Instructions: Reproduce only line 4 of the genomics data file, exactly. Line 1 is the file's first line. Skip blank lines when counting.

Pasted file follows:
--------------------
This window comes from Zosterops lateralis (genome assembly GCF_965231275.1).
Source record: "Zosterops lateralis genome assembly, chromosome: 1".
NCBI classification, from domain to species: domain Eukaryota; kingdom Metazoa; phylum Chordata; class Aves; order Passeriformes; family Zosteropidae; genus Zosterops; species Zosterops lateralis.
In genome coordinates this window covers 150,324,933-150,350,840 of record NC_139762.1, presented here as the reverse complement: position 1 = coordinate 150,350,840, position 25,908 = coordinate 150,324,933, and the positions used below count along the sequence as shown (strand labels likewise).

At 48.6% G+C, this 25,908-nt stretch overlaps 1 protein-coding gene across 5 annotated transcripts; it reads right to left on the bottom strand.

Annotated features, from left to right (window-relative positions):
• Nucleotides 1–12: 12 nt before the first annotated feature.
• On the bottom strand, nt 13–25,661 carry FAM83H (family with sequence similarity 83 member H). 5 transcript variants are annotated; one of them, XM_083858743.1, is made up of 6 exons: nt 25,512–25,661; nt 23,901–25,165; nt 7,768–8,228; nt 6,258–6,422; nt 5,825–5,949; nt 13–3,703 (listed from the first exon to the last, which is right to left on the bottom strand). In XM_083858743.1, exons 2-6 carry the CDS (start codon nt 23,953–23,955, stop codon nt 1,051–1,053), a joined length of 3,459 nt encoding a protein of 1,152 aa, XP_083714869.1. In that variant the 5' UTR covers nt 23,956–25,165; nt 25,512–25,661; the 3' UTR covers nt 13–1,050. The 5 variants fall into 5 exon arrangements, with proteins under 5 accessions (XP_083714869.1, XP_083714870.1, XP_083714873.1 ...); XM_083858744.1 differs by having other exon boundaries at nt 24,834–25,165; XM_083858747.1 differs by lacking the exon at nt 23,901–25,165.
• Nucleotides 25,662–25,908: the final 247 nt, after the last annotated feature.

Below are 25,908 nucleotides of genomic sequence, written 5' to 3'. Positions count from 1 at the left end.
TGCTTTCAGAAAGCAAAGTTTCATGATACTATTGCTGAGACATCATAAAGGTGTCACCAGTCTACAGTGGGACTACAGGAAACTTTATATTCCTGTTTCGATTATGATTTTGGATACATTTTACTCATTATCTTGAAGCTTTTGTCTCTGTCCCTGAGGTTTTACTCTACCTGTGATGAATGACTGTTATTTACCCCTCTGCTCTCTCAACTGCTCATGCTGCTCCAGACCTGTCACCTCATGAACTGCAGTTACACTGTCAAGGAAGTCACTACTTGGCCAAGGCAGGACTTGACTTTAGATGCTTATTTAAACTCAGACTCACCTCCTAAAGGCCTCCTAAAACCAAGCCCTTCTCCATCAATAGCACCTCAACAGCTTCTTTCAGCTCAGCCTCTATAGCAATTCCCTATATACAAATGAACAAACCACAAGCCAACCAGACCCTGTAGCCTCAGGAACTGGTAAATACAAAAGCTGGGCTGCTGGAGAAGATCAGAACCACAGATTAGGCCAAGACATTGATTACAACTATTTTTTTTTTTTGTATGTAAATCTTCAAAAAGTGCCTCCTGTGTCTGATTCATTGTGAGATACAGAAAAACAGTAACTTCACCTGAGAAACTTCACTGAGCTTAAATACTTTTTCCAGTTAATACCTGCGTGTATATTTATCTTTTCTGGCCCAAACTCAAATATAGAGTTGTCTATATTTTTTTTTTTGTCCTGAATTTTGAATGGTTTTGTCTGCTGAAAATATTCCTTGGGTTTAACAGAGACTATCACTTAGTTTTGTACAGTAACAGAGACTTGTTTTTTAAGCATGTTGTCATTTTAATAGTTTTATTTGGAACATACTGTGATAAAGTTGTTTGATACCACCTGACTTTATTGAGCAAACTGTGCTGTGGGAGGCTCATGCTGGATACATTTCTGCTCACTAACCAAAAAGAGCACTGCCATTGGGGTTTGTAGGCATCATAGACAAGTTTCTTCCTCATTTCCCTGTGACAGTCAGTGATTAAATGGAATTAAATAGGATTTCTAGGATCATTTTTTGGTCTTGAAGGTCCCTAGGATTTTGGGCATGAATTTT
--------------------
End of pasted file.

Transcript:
In genome coordinates this window covers 150,324,933-150,350,840 of record NC_139762.1, presented here as the reverse complement: position 1 = coordinate 150,350,840, position 25,908 = coordinate 150,324,933, and the positions used below count along the sequence as shown (strand labels likewise).